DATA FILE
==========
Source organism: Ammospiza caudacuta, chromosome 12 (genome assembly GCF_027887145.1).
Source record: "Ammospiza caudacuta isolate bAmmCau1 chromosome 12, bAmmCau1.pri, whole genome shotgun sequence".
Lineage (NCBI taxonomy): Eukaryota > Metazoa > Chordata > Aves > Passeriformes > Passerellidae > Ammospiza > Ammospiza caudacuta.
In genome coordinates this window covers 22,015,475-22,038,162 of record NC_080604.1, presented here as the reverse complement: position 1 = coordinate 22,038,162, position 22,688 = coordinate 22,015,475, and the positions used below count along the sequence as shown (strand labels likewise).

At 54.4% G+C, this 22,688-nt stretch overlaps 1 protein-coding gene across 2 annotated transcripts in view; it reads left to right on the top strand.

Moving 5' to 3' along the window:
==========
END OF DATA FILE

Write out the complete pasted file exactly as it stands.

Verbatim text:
Source organism: Ammospiza caudacuta, chromosome 12 (genome assembly GCF_027887145.1).
Source record: "Ammospiza caudacuta isolate bAmmCau1 chromosome 12, bAmmCau1.pri, whole genome shotgun sequence".
Lineage (NCBI taxonomy): Eukaryota > Metazoa > Chordata > Aves > Passeriformes > Passerellidae > Ammospiza > Ammospiza caudacuta.
In genome coordinates this window covers 22,015,475-22,038,162 of record NC_080604.1, presented here as the reverse complement: position 1 = coordinate 22,038,162, position 22,688 = coordinate 22,015,475, and the positions used below count along the sequence as shown (strand labels likewise).

At 54.4% G+C, this 22,688-nt stretch overlaps 1 protein-coding gene across 2 annotated transcripts in view; it reads left to right on the top strand.

Moving 5' to 3' along the window: